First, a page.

How to Detect OAuth Access Token Theft in Azure

Stealing access tokens to gain access to a user’s account in Azure is a technique that’s been actively used by threat groups over the past few years. I’ve observed this technique in several engagements across the past few years from Chinese APT groups. Generally, this is done through a spear phishing / phishing email with a link that requires a user to grant access to a malicious application through OAuth’s authorization code flow. This enables the attacker-controlled application to access the user’s data.

I’ve broken the blog into two components:

  • Attack overview
  • Detection methodology


ATTACK OVERVIEW
The attacker will register a malicious application and generate a phishing link in an email that takes a user to a page that looks like the image below. This will generally show information including the app name (in this instance it’s listed as “evilapp”) – whether the app is verified / unverified and then the option to accept or not. 


Just a side note: in almost every instance, the threat actors are not obtuse enough to name it “evilapp” – I usually see them give applications a very Microsoft-sounding name like “Microsoft OAuth Application” or something random like this (no shade intended). 

At this point, when the user presses “accept” what happens is:
  • The user authenticated with the application
  • Access token is now returned to the malicious attacker’s application via the re-direct URI 
In this instance, I’ve gathered the user “inversecos” access token along with the refresh token. The refresh token is what’s used to request new access tokens without requiring the victim to re-authenticate.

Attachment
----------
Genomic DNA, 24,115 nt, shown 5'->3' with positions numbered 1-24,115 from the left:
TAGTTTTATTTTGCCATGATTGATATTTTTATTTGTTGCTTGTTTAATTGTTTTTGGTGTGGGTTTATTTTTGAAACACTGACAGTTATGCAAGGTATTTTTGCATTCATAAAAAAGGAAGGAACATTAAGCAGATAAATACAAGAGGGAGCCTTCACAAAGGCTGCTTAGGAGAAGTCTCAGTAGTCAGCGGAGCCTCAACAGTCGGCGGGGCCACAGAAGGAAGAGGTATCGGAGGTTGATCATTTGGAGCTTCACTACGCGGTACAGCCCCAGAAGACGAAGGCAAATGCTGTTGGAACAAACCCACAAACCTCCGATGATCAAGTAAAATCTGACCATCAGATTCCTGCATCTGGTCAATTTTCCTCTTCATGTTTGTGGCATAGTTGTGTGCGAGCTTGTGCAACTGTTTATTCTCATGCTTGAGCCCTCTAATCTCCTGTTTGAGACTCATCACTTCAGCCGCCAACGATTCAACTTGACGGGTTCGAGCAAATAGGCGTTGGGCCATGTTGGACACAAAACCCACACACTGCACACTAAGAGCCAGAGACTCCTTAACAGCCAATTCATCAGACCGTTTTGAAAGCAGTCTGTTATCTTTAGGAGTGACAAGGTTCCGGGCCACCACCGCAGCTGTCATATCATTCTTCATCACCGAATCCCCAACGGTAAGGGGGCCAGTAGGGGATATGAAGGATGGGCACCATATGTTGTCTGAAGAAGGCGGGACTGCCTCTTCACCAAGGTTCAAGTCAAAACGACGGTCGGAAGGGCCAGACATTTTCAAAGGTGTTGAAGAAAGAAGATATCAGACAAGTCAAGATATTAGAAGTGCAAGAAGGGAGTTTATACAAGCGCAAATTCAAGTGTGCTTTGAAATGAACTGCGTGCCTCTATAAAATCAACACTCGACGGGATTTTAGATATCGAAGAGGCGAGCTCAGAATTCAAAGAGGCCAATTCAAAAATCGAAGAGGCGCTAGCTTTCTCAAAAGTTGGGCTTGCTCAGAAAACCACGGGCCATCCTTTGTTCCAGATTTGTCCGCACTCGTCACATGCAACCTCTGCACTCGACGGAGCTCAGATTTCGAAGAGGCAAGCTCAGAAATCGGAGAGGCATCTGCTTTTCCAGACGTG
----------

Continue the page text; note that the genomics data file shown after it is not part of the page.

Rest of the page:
DETECTION METHODOLOGY

Step 1: OAuth Redirect Link
A quick review of a user’s browsing history will reveal all malicious OAuth URLs visited from a phishing email. If you look closely at the browser URL, you will see the malicious redirect link where the OAuth token will be directed to a malicious domain (where the threat actor’s application is running from). 

For the sake of “visibility”, I’ve pasted the full malicious URL below. Please note that in most of the instances where I have observed this, the combination of reviewing browsing artefacts followed by reviewing the URL and then reviewing audit logs have revealed the full attack chain and what the threat actors did:

https[:]//login.microsoftonline.com/common/oauth2/v2.0/authorize?client_id=6baa7a70-af41-4f1b-9b0f-52ab388a4c09&response_type=code&redirect_uri=http%3A%2F%2F127.0.0.1%3A5000%2FgetAToken&scope=User.Read+offline_access+openid+profile&state=9dec50b3-e211-4c88-9a34-4046e239c159

The main areas to observe in that URL string above are:
  • Client_id:  This is the client_id of the malicious application that the attacker has set up in the attacker’s tenant (or it could even be created in YOUR tenant which is more insidious)

  • Redirect_URI: This is the URL where the application is being hosted and run from. For this example, I ran this from my localhost hence the URL of “http://127.0.0.1:5000/getAToken”. However, in an attacker instance, this will generally show a malicious domain.

  • Scope: These are the API permissions that the attacking application is getting your consent to grant. In this example, only one permission is being requested “User.Read”